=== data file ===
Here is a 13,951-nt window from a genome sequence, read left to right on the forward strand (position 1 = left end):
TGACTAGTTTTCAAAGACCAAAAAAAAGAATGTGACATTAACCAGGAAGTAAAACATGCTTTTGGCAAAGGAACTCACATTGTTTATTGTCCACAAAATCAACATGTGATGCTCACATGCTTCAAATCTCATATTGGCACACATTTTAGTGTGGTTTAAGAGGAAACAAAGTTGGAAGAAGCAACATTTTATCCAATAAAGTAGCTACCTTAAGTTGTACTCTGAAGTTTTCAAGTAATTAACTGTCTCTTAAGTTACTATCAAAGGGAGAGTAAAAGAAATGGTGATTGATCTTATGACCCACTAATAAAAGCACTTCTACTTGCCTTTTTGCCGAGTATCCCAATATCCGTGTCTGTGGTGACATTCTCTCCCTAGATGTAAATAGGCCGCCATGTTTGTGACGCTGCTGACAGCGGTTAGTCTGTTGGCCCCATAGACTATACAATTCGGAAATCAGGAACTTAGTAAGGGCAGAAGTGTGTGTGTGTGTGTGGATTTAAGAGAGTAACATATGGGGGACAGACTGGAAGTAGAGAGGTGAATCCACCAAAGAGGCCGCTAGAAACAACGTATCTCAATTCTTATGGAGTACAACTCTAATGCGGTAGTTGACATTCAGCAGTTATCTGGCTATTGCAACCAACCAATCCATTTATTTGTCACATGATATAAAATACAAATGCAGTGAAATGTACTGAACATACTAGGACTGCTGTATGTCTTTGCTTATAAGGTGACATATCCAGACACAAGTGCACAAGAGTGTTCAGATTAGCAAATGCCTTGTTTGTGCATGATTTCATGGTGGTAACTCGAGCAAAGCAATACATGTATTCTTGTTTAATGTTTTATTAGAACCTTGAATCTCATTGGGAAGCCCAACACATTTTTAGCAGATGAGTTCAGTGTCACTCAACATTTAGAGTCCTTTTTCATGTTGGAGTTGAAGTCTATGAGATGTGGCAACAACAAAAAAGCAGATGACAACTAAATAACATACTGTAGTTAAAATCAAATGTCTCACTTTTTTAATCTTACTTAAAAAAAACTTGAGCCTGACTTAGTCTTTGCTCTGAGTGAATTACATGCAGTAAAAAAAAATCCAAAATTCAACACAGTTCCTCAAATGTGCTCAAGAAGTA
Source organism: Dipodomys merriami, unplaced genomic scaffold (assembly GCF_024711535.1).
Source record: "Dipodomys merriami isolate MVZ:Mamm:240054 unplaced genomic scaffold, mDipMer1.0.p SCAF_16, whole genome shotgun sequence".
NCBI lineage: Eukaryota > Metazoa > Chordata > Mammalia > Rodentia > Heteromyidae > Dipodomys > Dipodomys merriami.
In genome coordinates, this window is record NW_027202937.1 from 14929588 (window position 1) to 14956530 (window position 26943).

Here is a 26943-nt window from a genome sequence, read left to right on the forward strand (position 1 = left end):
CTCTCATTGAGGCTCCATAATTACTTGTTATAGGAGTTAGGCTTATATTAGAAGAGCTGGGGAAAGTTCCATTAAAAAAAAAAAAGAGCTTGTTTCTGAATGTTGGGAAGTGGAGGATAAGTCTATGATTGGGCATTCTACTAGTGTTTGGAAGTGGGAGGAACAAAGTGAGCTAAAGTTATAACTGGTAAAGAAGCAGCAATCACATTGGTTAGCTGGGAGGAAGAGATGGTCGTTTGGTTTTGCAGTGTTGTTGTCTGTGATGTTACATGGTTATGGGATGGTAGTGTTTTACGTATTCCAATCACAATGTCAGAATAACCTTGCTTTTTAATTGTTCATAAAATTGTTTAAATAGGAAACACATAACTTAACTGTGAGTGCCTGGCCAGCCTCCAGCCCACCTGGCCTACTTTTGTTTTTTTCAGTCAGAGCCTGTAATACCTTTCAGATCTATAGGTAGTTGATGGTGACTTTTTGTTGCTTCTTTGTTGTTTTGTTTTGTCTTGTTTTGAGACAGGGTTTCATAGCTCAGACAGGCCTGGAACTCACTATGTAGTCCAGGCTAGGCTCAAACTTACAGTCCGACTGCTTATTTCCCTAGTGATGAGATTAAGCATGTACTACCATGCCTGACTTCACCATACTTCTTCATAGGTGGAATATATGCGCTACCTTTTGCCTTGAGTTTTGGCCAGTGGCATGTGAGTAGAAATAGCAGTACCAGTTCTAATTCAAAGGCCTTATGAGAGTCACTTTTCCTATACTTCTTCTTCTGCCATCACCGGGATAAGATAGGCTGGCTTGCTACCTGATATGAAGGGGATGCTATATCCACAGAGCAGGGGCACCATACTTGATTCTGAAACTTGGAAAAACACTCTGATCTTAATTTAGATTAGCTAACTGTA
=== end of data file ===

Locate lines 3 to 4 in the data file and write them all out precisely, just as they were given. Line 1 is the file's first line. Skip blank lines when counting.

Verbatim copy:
Source organism: Dipodomys merriami, unplaced genomic scaffold (assembly GCF_024711535.1).
Source record: "Dipodomys merriami isolate MVZ:Mamm:240054 unplaced genomic scaffold, mDipMer1.0.p SCAF_16, whole genome shotgun sequence".